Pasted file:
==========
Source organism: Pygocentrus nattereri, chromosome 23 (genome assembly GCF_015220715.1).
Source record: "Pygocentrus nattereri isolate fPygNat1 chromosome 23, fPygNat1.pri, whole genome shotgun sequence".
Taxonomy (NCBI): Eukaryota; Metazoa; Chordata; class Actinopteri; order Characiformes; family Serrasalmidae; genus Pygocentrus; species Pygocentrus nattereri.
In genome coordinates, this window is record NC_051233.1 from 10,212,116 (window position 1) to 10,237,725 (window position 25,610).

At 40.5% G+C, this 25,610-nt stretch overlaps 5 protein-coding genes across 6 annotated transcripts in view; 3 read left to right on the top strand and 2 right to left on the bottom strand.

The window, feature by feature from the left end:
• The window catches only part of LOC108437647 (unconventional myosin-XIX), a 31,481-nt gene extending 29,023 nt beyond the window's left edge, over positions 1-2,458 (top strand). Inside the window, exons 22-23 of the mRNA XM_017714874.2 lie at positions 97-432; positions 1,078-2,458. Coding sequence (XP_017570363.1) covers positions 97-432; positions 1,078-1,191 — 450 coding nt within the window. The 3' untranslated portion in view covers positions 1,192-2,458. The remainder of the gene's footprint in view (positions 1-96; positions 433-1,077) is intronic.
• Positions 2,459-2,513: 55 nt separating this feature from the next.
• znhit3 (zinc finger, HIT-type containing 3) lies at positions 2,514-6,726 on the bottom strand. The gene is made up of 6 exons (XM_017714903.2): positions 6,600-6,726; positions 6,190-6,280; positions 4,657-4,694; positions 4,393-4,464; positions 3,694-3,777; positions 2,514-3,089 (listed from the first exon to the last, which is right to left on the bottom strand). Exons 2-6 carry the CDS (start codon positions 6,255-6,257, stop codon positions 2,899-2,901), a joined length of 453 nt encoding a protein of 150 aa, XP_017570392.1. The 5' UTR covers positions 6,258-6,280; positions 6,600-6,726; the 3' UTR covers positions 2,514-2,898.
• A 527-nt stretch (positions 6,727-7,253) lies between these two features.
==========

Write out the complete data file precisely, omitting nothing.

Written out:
Source organism: Pygocentrus nattereri, chromosome 23 (genome assembly GCF_015220715.1).
Source record: "Pygocentrus nattereri isolate fPygNat1 chromosome 23, fPygNat1.pri, whole genome shotgun sequence".
Taxonomy (NCBI): Eukaryota; Metazoa; Chordata; class Actinopteri; order Characiformes; family Serrasalmidae; genus Pygocentrus; species Pygocentrus nattereri.
In genome coordinates, this window is record NC_051233.1 from 10,212,116 (window position 1) to 10,237,725 (window position 25,610).

At 40.5% G+C, this 25,610-nt stretch overlaps 5 protein-coding genes across 6 annotated transcripts in view; 3 read left to right on the top strand and 2 right to left on the bottom strand.

The window, feature by feature from the left end:
• The window catches only part of LOC108437647 (unconventional myosin-XIX), a 31,481-nt gene extending 29,023 nt beyond the window's left edge, over positions 1-2,458 (top strand). Inside the window, exons 22-23 of the mRNA XM_017714874.2 lie at positions 97-432; positions 1,078-2,458. Coding sequence (XP_017570363.1) covers positions 97-432; positions 1,078-1,191 — 450 coding nt within the window. The 3' untranslated portion in view covers positions 1,192-2,458. The remainder of the gene's footprint in view (positions 1-96; positions 433-1,077) is intronic.
• Positions 2,459-2,513: 55 nt separating this feature from the next.
• znhit3 (zinc finger, HIT-type containing 3) lies at positions 2,514-6,726 on the bottom strand. The gene is made up of 6 exons (XM_017714903.2): positions 6,600-6,726; positions 6,190-6,280; positions 4,657-4,694; positions 4,393-4,464; positions 3,694-3,777; positions 2,514-3,089 (listed from the first exon to the last, which is right to left on the bottom strand). Exons 2-6 carry the CDS (start codon positions 6,255-6,257, stop codon positions 2,899-2,901), a joined length of 453 nt encoding a protein of 150 aa, XP_017570392.1. The 5' UTR covers positions 6,258-6,280; positions 6,600-6,726; the 3' UTR covers positions 2,514-2,898.
• A 527-nt stretch (positions 6,727-7,253) lies between these two features.